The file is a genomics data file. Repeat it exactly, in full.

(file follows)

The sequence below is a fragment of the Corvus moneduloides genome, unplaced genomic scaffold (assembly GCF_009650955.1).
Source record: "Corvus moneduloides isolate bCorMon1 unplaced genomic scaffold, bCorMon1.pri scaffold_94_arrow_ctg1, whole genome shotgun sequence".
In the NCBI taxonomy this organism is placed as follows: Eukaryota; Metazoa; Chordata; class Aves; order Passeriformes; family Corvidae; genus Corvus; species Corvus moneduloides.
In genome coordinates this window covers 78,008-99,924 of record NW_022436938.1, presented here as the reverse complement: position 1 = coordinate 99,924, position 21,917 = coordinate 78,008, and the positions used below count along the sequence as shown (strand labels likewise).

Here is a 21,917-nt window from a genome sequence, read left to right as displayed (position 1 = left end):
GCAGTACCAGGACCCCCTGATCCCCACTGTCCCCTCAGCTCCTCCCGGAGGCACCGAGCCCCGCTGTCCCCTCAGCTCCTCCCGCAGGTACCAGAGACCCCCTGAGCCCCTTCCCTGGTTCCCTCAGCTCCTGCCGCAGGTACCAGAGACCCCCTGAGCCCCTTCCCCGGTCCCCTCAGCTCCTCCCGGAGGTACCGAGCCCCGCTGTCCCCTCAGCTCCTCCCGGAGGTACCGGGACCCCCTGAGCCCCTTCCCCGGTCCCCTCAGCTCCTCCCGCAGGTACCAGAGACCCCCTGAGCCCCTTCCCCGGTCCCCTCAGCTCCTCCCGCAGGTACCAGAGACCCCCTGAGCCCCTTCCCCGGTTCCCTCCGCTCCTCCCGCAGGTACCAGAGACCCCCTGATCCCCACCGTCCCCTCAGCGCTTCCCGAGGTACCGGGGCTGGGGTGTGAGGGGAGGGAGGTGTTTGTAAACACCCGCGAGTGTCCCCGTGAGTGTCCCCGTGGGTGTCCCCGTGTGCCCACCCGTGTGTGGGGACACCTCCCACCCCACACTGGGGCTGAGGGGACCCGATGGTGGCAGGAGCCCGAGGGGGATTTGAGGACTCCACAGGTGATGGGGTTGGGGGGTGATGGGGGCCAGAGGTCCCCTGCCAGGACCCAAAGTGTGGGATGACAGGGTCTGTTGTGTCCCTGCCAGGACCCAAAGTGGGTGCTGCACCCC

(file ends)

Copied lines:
The sequence below is a fragment of the Corvus moneduloides genome, unplaced genomic scaffold (assembly GCF_009650955.1).
Source record: "Corvus moneduloides isolate bCorMon1 unplaced genomic scaffold, bCorMon1.pri scaffold_94_arrow_ctg1, whole genome shotgun sequence".
In the NCBI taxonomy this organism is placed as follows: Eukaryota; Metazoa; Chordata; class Aves; order Passeriformes; family Corvidae; genus Corvus; species Corvus moneduloides.
In genome coordinates this window covers 78,008-99,924 of record NW_022436938.1, presented here as the reverse complement: position 1 = coordinate 99,924, position 21,917 = coordinate 78,008, and the positions used below count along the sequence as shown (strand labels likewise).

Here is a 21,917-nt window from a genome sequence, read left to right as displayed (position 1 = left end):
GCAGTACCAGGACCCCCTGATCCCCACTGTCCCCTCAGCTCCTCCCGGAGGCACCGAGCCCCGCTGTCCCCTCAGCTCCTCCCGCAGGTACCAGAGACCCCCTGAGCCCCTTCCCTGGTTCCCTCAGCTCCTGCCGCAGGTACCAGAGACCCCCTGAGCCCCTTCCCCGGTCCCCTCAGCTCCTCCCGGAGGTACCGAGCCCCGCTGTCCCCTCAGCTCCTCCCGGAGGTACCGGGACCCCCTGAGCCCCTTCCCCGGTCCCCTCAGCTCCTCCCGCAGGTACCAGAGACCCCCTGAGCCCCTTCCCCGGTCCCCTCAGCTCCTCCCGCAGGTACCAGAGACCCCCTGAGCCCCTTCCCCGGTTCCCTCCGCTCCTCCCGCAGGTACCAGAGACCCCCTGATCCCCACCGTCCCCTCAGCGCTTCCCGAGGTACCGGGGCTGGGGTGTGAGGGGAGGGAGGTGTTTGTAAACACCCGCGAGTGTCCCCGTGAGTGTCCCCGTGGGTGTCCCCGTGTGCCCACCCGTGTGTGGGGACACCTCCCACCCCACACTGGGGCTGAGGGGACCCGATGGTGGCAGGAGCCCGAGGGGGATTTGAGGACTCCACAGGTGATGGGGTTGGGGGGTGATGGGGGCCAGAGGTCCCCTGCCAGGACCCAAAGTGTGGGATGACAGGGTCTGTTGTGTCCCTGCCAGGACCCAAAGTGGGTGCTGCACCCC